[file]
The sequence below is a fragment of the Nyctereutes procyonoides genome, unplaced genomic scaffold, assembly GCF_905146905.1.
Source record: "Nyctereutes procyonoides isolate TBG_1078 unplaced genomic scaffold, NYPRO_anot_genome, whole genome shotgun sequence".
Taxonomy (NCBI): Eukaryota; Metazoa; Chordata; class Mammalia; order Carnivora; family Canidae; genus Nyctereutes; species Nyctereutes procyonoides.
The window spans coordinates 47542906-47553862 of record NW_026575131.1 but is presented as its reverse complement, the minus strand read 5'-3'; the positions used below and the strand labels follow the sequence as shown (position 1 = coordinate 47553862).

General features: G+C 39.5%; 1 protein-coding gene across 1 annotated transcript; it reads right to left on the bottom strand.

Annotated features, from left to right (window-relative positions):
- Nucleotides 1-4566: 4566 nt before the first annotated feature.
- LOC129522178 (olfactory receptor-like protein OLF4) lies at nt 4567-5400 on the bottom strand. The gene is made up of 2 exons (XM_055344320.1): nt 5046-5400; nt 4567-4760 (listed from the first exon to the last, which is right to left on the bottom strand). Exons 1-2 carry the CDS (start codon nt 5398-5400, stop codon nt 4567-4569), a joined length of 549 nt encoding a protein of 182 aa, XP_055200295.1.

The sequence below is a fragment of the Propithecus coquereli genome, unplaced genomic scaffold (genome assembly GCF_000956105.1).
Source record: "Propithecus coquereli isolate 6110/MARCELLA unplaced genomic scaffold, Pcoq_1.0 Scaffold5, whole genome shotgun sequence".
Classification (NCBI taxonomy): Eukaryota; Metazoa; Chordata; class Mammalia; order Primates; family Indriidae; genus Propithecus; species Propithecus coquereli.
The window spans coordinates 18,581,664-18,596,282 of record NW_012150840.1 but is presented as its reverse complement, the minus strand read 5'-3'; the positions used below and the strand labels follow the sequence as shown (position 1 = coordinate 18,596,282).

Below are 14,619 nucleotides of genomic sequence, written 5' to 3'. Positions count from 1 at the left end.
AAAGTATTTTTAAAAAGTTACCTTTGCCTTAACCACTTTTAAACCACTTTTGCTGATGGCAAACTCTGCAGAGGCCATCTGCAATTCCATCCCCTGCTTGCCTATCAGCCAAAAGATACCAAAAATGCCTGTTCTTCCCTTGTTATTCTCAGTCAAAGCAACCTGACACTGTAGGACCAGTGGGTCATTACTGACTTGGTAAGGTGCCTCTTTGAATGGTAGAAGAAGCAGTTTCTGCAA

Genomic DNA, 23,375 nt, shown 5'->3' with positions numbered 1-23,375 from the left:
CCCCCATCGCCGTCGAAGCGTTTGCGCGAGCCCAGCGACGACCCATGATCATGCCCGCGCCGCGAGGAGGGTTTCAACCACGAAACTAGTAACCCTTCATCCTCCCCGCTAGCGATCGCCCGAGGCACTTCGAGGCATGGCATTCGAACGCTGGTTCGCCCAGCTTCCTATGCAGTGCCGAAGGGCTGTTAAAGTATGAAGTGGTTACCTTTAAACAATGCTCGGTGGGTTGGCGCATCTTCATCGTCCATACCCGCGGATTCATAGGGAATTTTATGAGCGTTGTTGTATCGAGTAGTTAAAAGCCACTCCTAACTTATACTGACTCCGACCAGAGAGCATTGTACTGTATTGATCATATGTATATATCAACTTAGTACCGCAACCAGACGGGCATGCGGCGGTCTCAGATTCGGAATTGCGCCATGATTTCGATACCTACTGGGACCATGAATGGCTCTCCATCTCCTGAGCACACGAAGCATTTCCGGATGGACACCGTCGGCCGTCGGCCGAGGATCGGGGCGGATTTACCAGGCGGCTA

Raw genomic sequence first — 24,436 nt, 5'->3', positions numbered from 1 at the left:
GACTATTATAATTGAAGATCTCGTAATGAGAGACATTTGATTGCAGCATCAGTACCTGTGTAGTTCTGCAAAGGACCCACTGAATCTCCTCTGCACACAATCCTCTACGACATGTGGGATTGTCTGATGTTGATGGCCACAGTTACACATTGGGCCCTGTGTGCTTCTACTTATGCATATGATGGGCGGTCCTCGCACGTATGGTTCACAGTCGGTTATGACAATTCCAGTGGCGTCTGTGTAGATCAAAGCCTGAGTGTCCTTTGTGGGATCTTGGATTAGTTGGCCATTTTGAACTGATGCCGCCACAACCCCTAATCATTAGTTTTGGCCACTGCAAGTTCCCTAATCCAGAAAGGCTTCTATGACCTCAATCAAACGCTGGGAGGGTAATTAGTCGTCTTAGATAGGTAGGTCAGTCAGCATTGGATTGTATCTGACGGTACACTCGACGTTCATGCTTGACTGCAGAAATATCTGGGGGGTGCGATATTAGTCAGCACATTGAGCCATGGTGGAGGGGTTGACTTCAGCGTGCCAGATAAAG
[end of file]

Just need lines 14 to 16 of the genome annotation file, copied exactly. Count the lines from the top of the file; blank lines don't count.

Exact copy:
AAAGTATTTTTAAAAAGTTACCTTTGCCTTAACCACTTTTAAACCACTTTTGCTGATGGCAAACTCTGCAGAGGCCATCTGCAATTCCATCCCCTGCTTGCCTATCAGCCAAAAGATACCAAAAATGCCTGTTCTTCCCTTGTTATTCTCAGTCAAAGCAACCTGACACTGTAGGACCAGTGGGTCATTACTGACTTGGTAAGGTGCCTCTTTGAATGGTAGAAGAAGCAGTTTCTGCAA

Genomic DNA, 23,375 nt, shown 5'->3' with positions numbered 1-23,375 from the left:
CCCCCATCGCCGTCGAAGCGTTTGCGCGAGCCCAGCGACGACCCATGATCATGCCCGCGCCGCGAGGAGGGTTTCAACCACGAAACTAGTAACCCTTCATCCTCCCCGCTAGCGATCGCCCGAGGCACTTCGAGGCATGGCATTCGAACGCTGGTTCGCCCAGCTTCCTATGCAGTGCCGAAGGGCTGTTAAAGTATGAAGTGGTTACCTTTAAACAATGCTCGGTGGGTTGGCGCATCTTCATCGTCCATACCCGCGGATTCATAGGGAATTTTATGAGCGTTGTTGTATCGAGTAGTTAAAAGCCACTCCTAACTTATACTGACTCCGACCAGAGAGCATTGTACTGTATTGATCATATGTATATATCAACTTAGTACCGCAACCAGACGGGCATGCGGCGGTCTCAGATTCGGAATTGCGCCATGATTTCGATACCTACTGGGACCATGAATGGCTCTCCATCTCCTGAGCACACGAAGCATTTCCGGATGGACACCGTCGGCCGTCGGCCGAGGATCGGGGCGGATTTACCAGGCGGCTA